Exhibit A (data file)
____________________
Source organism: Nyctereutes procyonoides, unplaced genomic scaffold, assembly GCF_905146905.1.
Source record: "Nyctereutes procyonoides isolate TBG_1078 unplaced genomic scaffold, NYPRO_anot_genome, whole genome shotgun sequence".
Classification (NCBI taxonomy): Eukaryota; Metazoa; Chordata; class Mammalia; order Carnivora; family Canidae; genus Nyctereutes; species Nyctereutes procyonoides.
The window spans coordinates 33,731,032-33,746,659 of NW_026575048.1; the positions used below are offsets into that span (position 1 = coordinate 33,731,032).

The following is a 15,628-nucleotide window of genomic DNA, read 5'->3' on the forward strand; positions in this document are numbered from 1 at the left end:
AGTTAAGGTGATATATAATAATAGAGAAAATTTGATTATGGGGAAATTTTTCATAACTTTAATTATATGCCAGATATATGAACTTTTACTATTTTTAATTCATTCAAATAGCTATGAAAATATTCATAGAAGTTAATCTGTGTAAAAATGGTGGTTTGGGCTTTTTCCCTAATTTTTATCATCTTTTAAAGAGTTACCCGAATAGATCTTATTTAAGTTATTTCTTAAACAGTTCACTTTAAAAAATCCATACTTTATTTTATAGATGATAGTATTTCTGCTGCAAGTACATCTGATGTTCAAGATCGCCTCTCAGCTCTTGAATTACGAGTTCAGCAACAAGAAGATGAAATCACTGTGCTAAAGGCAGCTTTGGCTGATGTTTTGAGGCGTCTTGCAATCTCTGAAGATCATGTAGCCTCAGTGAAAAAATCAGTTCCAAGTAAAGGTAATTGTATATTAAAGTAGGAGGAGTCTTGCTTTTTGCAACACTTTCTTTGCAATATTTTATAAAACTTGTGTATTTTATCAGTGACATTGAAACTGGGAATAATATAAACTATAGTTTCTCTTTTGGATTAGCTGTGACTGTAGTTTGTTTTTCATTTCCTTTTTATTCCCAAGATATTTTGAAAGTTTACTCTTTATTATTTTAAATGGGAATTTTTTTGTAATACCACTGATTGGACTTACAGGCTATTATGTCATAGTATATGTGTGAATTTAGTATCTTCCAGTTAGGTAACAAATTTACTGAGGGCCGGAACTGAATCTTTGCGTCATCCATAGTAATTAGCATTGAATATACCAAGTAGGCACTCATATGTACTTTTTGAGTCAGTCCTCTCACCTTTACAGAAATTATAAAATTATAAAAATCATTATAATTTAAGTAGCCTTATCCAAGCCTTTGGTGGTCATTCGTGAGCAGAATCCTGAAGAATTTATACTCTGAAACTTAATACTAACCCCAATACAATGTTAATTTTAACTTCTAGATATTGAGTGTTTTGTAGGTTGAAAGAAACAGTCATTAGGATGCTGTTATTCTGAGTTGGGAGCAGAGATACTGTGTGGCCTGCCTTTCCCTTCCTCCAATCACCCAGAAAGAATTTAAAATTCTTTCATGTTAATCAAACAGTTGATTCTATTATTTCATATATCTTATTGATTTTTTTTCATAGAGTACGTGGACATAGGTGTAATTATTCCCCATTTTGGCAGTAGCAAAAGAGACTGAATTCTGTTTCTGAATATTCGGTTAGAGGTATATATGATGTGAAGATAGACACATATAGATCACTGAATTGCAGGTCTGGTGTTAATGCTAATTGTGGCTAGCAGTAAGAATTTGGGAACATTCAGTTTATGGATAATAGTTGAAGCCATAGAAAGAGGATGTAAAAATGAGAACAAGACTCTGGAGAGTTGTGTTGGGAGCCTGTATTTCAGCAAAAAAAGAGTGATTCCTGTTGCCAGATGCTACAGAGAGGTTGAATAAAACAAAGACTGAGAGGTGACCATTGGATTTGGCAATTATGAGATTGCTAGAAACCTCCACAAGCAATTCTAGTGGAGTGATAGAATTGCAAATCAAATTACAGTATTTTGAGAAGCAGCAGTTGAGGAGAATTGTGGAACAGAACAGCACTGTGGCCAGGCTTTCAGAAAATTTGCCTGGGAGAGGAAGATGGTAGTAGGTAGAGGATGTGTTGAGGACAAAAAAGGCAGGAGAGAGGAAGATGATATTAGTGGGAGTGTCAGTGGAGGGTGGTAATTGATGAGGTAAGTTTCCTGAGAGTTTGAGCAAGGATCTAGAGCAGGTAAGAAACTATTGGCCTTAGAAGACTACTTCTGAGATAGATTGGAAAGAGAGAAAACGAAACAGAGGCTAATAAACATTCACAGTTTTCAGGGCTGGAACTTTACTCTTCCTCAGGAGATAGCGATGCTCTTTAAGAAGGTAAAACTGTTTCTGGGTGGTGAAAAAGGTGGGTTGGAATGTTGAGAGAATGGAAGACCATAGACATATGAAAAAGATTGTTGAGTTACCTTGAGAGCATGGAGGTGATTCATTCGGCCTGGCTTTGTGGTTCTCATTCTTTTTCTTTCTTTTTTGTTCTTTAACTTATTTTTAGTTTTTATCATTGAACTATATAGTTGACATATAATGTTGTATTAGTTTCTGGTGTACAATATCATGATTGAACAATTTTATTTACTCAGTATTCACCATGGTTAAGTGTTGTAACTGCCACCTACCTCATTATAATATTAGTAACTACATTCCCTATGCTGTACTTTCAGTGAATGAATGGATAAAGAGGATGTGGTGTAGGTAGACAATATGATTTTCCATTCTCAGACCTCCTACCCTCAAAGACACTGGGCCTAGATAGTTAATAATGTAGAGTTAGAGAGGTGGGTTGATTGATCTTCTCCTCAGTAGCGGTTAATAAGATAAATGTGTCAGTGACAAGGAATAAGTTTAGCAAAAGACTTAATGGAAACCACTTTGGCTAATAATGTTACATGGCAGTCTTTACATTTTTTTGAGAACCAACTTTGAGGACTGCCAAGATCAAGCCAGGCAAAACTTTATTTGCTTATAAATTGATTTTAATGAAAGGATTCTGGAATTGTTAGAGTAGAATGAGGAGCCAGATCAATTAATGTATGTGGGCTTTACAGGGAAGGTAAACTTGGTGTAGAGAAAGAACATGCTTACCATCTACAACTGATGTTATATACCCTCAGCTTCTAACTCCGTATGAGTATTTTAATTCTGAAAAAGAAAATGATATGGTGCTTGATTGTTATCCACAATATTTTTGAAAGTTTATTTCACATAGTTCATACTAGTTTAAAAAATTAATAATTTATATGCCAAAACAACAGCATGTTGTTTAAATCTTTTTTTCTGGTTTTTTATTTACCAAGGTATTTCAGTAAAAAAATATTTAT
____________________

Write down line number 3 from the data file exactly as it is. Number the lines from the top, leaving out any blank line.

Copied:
Classification (NCBI taxonomy): Eukaryota; Metazoa; Chordata; class Mammalia; order Carnivora; family Canidae; genus Nyctereutes; species Nyctereutes procyonoides.